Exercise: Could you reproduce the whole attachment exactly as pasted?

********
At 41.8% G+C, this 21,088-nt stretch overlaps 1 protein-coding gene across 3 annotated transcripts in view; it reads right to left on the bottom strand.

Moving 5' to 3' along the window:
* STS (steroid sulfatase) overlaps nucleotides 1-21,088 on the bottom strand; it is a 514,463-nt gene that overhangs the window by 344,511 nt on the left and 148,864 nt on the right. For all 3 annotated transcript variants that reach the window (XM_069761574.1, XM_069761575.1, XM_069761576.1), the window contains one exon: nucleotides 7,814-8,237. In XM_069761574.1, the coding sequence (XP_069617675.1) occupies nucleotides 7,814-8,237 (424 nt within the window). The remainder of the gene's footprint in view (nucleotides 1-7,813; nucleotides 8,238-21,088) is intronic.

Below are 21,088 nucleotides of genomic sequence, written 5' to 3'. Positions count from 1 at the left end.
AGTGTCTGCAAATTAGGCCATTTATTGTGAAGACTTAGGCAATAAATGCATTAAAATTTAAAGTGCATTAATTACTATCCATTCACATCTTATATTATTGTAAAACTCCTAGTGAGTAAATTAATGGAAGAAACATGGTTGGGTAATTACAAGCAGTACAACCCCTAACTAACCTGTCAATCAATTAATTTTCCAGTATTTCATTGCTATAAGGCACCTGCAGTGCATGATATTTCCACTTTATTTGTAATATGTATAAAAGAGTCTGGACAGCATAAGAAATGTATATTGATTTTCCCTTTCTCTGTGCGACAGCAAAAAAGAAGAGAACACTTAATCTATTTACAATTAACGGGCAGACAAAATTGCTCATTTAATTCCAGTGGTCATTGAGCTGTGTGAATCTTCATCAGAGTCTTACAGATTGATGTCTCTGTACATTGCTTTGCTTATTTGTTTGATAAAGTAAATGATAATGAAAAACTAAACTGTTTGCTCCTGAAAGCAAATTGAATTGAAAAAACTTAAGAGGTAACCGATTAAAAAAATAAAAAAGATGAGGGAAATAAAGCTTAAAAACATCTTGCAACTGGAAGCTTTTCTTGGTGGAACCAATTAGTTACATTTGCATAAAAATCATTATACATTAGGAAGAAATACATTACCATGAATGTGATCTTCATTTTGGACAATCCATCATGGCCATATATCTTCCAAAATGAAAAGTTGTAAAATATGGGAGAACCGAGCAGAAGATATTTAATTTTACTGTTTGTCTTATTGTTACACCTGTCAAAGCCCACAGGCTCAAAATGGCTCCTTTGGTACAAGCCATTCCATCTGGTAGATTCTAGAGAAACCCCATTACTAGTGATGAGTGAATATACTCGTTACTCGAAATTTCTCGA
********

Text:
At 41.8% G+C, this 21,088-nt stretch overlaps 1 protein-coding gene across 3 annotated transcripts in view; it reads right to left on the bottom strand.

Moving 5' to 3' along the window:
* STS (steroid sulfatase) overlaps nucleotides 1-21,088 on the bottom strand; it is a 514,463-nt gene that overhangs the window by 344,511 nt on the left and 148,864 nt on the right. For all 3 annotated transcript variants that reach the window (XM_069761574.1, XM_069761575.1, XM_069761576.1), the window contains one exon: nucleotides 7,814-8,237. In XM_069761574.1, the coding sequence (XP_069617675.1) occupies nucleotides 7,814-8,237 (424 nt within the window). The remainder of the gene's footprint in view (nucleotides 1-7,813; nucleotides 8,238-21,088) is intronic.

Below are 21,088 nucleotides of genomic sequence, written 5' to 3'. Positions count from 1 at the left end.
AGTGTCTGCAAATTAGGCCATTTATTGTGAAGACTTAGGCAATAAATGCATTAAAATTTAAAGTGCATTAATTACTATCCATTCACATCTTATATTATTGTAAAACTCCTAGTGAGTAAATTAATGGAAGAAACATGGTTGGGTAATTACAAGCAGTACAACCCCTAACTAACCTGTCAATCAATTAATTTTCCAGTATTTCATTGCTATAAGGCACCTGCAGTGCATGATATTTCCACTTTATTTGTAATATGTATAAAAGAGTCTGGACAGCATAAGAAATGTATATTGATTTTCCCTTTCTCTGTGCGACAGCAAAAAAGAAGAGAACACTTAATCTATTTACAATTAACGGGCAGACAAAATTGCTCATTTAATTCCAGTGGTCATTGAGCTGTGTGAATCTTCATCAGAGTCTTACAGATTGATGTCTCTGTACATTGCTTTGCTTATTTGTTTGATAAAGTAAATGATAATGAAAAACTAAACTGTTTGCTCCTGAAAGCAAATTGAATTGAAAAAACTTAAGAGGTAACCGATTAAAAAAATAAAAAAGATGAGGGAAATAAAGCTTAAAAACATCTTGCAACTGGAAGCTTTTCTTGGTGGAACCAATTAGTTACATTTGCATAAAAATCATTATACATTAGGAAGAAATACATTACCATGAATGTGATCTTCATTTTGGACAATCCATCATGGCCATATATCTTCCAAAATGAAAAGTTGTAAAATATGGGAGAACCGAGCAGAAGATATTTAATTTTACTGTTTGTCTTATTGTTACACCTGTCAAAGCCCACAGGCTCAAAATGGCTCCTTTGGTACAAGCCATTCCATCTGGTAGATTCTAGAGAAACCCCATTACTAGTGATGAGTGAATATACTCGTTACTCGAAATTTCTCGA